OEL seeks resignation of Pat Dillon of Ontario College of Trades over comments
By Anthony Capkun
The Ontario Electrical League condemned the “biased and partisan comments made by a public appointee of the Ontario Government, Patrick Dillon”, who served as the acting chair of the Ontario College of Trades at its public consultation in Ottawa. In an article appearing in the Daily Commercial News, Pat Dillon is quoted as saying:
“… Hudak [leader of Ontario’s PC Party] is out campaigning for election funds, and is using the Merit Open Shop Contractors Association of Ontario and the Ontario Electrical League (OEL) as mechanisms to do so via the ratio issue.”
“Pat Dillon has been quoted making biased and derogatory remarks specifically about the Ontario Electrical League,” said Mary Ingram, OEL president. “It is completely unacceptable for a public appointee of the Government of Ontario—especially when that individual is serving as the acting chair of a supposedly impartial consultation open to the public—to smear stakeholder organizations that are appearing before them. He cannot continue in this position, we are calling for his resignation.”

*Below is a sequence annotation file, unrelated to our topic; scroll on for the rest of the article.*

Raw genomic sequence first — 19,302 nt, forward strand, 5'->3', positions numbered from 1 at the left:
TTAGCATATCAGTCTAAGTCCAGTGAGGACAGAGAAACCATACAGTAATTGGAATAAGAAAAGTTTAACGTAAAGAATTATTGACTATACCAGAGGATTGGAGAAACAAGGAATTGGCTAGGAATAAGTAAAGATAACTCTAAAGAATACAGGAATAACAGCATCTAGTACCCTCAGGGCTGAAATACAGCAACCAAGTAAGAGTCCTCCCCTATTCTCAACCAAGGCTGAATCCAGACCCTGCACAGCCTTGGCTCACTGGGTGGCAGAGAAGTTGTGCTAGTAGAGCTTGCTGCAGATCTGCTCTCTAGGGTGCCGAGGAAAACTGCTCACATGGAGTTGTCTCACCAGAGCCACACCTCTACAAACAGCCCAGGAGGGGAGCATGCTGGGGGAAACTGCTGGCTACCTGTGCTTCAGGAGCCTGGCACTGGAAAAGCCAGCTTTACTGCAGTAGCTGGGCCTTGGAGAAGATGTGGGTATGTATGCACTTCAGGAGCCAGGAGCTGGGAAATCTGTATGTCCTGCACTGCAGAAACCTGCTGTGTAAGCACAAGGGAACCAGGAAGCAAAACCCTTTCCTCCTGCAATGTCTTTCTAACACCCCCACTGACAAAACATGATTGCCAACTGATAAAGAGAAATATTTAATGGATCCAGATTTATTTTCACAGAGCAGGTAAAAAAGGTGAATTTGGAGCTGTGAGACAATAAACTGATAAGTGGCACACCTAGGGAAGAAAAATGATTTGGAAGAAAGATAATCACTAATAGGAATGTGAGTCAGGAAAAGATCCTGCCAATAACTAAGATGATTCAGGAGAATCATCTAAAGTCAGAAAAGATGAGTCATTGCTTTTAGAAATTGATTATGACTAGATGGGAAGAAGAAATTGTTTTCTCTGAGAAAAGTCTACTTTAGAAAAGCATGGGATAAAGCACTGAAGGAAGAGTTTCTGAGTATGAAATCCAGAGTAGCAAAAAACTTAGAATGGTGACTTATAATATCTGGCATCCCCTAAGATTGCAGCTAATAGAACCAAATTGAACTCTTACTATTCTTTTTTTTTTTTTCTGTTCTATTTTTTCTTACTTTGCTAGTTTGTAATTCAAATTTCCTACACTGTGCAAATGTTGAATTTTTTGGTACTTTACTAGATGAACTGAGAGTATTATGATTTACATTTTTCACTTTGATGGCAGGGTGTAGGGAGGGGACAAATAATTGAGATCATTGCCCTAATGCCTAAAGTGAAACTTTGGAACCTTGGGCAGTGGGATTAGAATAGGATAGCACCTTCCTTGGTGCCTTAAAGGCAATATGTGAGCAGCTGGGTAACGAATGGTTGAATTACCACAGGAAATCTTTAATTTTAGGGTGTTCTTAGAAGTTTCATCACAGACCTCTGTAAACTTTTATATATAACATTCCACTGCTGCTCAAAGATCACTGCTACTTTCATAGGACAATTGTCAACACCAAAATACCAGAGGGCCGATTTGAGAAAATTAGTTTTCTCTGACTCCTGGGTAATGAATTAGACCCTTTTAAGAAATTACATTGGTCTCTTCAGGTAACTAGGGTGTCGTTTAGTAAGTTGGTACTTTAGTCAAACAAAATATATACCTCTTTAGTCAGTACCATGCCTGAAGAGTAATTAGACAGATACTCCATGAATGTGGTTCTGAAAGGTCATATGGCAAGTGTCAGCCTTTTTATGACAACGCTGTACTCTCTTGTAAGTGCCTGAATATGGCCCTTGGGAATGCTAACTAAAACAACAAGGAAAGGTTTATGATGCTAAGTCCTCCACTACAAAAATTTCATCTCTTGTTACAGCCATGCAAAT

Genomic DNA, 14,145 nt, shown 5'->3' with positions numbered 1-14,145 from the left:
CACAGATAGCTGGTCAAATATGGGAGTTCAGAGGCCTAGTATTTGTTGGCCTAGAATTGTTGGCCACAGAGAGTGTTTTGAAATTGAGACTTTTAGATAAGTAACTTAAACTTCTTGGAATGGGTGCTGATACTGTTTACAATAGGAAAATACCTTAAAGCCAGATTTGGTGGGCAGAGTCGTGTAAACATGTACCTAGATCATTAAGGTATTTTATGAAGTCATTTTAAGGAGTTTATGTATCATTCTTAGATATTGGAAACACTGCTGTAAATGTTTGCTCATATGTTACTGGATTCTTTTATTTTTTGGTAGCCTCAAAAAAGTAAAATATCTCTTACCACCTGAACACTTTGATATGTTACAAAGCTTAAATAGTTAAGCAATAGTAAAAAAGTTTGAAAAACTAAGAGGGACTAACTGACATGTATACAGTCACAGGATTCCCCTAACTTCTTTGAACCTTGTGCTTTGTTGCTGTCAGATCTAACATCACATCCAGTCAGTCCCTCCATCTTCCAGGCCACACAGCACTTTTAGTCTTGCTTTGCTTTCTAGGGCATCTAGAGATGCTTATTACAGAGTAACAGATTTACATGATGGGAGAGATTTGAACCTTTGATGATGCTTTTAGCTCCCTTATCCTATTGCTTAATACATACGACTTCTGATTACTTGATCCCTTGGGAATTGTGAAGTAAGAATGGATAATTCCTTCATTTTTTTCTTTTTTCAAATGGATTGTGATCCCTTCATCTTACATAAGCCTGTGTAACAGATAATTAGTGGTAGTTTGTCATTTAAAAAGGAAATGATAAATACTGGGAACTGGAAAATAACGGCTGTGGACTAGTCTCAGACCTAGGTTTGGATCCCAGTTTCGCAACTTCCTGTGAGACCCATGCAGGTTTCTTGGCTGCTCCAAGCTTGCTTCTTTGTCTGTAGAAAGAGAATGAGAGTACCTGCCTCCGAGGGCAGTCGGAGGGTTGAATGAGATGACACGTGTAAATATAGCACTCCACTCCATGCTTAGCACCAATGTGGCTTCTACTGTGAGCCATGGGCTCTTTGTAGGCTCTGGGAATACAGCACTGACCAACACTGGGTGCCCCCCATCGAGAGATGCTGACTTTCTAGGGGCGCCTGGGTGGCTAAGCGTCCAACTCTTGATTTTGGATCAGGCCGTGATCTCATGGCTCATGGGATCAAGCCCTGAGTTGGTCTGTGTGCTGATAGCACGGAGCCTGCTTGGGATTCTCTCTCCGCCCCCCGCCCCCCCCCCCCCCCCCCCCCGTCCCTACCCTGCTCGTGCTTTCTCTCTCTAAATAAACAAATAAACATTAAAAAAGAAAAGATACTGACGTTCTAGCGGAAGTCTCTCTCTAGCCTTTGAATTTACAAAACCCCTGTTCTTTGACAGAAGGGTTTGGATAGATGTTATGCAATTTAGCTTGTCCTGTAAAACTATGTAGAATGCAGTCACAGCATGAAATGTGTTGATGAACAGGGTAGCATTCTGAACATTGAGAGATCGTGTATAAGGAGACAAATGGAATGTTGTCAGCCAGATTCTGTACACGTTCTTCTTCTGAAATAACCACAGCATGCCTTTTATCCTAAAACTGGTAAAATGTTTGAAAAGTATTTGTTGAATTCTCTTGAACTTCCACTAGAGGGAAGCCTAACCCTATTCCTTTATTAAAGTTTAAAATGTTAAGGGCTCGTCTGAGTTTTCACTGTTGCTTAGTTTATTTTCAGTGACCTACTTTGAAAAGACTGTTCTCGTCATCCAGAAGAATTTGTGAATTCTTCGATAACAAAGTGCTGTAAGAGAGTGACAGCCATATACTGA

Dillon is the business manager and secretary treasurer of the Provincial Building and Construction Trades Council of Ontario. He has also served as executive chair of the IBEW and he is a member of the Workplace Safety and Insurance Board. A certified electrician, Dillon is a director and past-president of the Ontario Construction Secretariat and the Construction Safety Association.
OEL says it continues to be a non-partisan organization and that, through its survey of its contractor members (both union and non-union), roughly 90% of respondents support changing the journeyman-apprentice ratio to one-to-one.
“Ratio change is still our number one priority for our government relations committee,” Ingram is quoted saying in Daily Commercial News. “We are a non-partisan organization and our contractors are volunteer members and they can do as they see fit.”
“The Ontario Electrical League approached these consultations in good faith, as a leading stakeholder in Ontario’s electrical industry,” added Ingram. “How can we trust anything that is produced by the current College of Trades process if these partisan smears are allowed to stand?”
“Mr. Dillon’s comments indicate to us that the decision-makers at the College of Trades have no intention of reducing the apprenticeship ratios. As long as he is part of this process, these consultations are a sham,” concluded Ingram.